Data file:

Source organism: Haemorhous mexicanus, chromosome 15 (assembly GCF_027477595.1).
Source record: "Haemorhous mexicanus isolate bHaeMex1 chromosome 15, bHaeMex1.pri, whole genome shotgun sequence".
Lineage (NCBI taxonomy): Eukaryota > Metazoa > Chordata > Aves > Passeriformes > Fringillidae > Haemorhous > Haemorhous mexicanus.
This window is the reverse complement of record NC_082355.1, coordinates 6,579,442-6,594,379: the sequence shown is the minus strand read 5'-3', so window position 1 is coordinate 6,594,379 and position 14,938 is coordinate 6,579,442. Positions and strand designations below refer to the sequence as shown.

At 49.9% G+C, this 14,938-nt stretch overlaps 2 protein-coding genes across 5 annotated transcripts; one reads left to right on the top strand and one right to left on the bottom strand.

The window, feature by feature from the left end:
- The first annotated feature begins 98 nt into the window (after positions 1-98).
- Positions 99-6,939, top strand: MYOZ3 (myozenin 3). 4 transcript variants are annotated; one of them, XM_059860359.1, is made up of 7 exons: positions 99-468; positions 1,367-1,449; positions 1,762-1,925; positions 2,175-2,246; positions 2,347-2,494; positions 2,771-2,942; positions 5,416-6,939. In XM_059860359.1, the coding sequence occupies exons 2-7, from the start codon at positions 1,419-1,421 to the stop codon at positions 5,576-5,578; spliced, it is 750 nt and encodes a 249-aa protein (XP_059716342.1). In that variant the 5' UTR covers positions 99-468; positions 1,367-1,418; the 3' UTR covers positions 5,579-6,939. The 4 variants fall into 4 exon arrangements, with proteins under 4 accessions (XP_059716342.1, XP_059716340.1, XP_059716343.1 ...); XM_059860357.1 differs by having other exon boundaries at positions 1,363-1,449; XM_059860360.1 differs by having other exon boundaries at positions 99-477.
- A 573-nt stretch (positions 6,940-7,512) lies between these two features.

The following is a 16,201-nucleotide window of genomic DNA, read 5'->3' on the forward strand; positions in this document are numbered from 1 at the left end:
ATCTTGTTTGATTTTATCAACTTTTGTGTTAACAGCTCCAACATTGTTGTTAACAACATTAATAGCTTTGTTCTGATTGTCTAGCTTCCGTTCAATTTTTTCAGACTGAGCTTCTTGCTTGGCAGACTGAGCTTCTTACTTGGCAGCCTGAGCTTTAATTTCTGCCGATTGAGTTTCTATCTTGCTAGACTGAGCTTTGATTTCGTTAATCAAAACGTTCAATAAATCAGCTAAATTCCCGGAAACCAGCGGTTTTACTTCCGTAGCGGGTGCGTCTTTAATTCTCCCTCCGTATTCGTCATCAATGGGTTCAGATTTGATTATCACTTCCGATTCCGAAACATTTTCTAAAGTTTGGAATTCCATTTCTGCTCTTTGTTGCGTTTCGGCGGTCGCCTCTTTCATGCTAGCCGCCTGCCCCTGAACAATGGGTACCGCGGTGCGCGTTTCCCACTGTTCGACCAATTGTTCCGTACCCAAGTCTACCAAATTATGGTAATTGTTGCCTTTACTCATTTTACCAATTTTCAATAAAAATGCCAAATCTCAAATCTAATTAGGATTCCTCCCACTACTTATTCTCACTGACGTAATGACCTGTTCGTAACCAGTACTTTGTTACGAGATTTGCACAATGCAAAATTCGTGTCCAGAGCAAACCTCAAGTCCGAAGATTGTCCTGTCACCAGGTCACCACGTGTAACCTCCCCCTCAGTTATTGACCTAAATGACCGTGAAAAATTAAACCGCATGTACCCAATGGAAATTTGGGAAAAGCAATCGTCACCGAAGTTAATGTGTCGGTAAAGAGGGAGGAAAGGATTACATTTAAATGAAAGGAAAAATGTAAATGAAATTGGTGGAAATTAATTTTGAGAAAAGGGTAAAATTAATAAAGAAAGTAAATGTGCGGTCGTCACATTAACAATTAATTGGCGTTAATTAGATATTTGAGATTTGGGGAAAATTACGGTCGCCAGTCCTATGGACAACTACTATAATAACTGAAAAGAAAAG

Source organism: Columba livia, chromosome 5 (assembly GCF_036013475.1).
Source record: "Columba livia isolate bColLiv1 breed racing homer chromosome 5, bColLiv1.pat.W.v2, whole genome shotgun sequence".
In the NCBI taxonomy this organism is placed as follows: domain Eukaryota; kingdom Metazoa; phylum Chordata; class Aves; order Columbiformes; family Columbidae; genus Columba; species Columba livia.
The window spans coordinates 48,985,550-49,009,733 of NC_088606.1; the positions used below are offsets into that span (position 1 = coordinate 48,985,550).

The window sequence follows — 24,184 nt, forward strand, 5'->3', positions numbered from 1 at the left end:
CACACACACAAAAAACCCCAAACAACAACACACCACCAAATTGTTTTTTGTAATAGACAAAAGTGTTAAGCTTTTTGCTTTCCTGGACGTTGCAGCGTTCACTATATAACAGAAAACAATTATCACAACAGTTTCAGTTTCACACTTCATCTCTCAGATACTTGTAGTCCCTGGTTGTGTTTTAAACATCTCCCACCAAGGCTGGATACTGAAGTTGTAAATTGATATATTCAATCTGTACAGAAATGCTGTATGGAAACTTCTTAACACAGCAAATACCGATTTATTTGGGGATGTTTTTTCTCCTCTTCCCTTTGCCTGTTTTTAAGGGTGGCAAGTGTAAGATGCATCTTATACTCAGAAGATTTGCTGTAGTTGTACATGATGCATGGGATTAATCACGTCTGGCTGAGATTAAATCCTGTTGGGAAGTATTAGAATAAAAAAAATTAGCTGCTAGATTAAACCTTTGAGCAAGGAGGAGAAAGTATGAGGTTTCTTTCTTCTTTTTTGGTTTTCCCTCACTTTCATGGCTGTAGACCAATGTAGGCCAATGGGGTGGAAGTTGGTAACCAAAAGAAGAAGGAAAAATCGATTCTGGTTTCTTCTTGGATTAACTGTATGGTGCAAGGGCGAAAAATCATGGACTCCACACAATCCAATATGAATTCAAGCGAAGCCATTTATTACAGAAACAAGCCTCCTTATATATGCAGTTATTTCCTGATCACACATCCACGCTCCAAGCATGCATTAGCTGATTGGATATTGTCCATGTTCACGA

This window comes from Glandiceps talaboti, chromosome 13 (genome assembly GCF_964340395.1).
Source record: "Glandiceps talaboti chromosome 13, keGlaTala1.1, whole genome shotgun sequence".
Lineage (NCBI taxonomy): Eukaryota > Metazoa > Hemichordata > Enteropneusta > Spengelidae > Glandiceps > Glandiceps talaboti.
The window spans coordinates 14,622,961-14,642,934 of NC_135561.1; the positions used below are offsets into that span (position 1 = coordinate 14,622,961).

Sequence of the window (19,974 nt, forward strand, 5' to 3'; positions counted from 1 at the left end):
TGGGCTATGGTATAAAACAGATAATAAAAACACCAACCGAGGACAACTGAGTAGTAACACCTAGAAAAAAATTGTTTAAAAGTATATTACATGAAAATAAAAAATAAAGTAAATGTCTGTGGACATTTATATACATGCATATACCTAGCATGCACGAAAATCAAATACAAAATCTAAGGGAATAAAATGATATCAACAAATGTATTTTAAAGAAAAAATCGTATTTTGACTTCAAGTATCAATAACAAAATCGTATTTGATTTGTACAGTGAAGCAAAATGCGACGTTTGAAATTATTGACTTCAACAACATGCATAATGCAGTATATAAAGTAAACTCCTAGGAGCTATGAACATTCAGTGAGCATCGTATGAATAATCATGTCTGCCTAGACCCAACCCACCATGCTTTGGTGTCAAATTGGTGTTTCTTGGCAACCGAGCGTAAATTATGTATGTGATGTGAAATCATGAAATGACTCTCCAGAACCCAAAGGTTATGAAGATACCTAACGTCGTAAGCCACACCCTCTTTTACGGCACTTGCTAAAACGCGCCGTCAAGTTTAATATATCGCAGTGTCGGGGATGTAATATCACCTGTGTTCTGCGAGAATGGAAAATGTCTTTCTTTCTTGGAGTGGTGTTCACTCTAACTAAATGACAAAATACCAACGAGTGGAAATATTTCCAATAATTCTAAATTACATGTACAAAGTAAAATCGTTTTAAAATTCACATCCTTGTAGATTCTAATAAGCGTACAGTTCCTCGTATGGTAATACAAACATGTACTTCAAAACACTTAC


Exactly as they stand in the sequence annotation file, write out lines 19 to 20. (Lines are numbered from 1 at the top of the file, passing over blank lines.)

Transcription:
Source record: "Glandiceps talaboti chromosome 13, keGlaTala1.1, whole genome shotgun sequence".
Lineage (NCBI taxonomy): Eukaryota > Metazoa > Hemichordata > Enteropneusta > Spengelidae > Glandiceps > Glandiceps talaboti.